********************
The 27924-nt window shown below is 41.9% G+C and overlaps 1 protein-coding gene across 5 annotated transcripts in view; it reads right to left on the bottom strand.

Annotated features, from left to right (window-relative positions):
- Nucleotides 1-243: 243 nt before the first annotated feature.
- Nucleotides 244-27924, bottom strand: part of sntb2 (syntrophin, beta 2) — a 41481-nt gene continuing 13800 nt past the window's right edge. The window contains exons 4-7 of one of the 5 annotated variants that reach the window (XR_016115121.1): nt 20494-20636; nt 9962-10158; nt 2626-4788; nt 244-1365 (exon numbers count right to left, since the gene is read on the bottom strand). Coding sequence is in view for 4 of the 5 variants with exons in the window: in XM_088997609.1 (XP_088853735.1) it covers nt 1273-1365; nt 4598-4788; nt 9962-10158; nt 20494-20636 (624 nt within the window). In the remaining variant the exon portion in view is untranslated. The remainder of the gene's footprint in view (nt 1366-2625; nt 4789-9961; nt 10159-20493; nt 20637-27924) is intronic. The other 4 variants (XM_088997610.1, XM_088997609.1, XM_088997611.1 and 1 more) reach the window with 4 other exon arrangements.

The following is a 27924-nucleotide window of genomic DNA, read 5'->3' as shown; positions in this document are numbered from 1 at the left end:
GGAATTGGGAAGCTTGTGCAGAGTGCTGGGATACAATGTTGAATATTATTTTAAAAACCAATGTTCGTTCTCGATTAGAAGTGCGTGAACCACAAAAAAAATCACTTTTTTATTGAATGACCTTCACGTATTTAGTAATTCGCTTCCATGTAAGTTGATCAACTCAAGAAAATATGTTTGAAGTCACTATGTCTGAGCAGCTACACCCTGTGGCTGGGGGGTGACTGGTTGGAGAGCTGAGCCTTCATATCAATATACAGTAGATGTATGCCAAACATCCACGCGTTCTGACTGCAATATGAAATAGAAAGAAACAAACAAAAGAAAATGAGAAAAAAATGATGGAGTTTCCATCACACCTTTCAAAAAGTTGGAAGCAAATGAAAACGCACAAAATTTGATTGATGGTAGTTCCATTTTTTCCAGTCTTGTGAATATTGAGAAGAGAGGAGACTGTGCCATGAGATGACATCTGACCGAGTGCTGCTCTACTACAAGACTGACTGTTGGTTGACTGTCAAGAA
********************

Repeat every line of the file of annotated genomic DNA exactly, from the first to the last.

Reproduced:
The 27924-nt window shown below is 41.9% G+C and overlaps 1 protein-coding gene across 5 annotated transcripts in view; it reads right to left on the bottom strand.

Annotated features, from left to right (window-relative positions):
- Nucleotides 1-243: 243 nt before the first annotated feature.
- Nucleotides 244-27924, bottom strand: part of sntb2 (syntrophin, beta 2) — a 41481-nt gene continuing 13800 nt past the window's right edge. The window contains exons 4-7 of one of the 5 annotated variants that reach the window (XR_016115121.1): nt 20494-20636; nt 9962-10158; nt 2626-4788; nt 244-1365 (exon numbers count right to left, since the gene is read on the bottom strand). Coding sequence is in view for 4 of the 5 variants with exons in the window: in XM_088997609.1 (XP_088853735.1) it covers nt 1273-1365; nt 4598-4788; nt 9962-10158; nt 20494-20636 (624 nt within the window). In the remaining variant the exon portion in view is untranslated. The remainder of the gene's footprint in view (nt 1366-2625; nt 4789-9961; nt 10159-20493; nt 20637-27924) is intronic. The other 4 variants (XM_088997610.1, XM_088997609.1, XM_088997611.1 and 1 more) reach the window with 4 other exon arrangements.

The following is a 27924-nucleotide window of genomic DNA, read 5'->3' as shown; positions in this document are numbered from 1 at the left end:
GGAATTGGGAAGCTTGTGCAGAGTGCTGGGATACAATGTTGAATATTATTTTAAAAACCAATGTTCGTTCTCGATTAGAAGTGCGTGAACCACAAAAAAAATCACTTTTTTATTGAATGACCTTCACGTATTTAGTAATTCGCTTCCATGTAAGTTGATCAACTCAAGAAAATATGTTTGAAGTCACTATGTCTGAGCAGCTACACCCTGTGGCTGGGGGGTGACTGGTTGGAGAGCTGAGCCTTCATATCAATATACAGTAGATGTATGCCAAACATCCACGCGTTCTGACTGCAATATGAAATAGAAAGAAACAAACAAAAGAAAATGAGAAAAAAATGATGGAGTTTCCATCACACCTTTCAAAAAGTTGGAAGCAAATGAAAACGCACAAAATTTGATTGATGGTAGTTCCATTTTTTCCAGTCTTGTGAATATTGAGAAGAGAGGAGACTGTGCCATGAGATGACATCTGACCGAGTGCTGCTCTACTACAAGACTGACTGTTGGTTGACTGTCAAGAA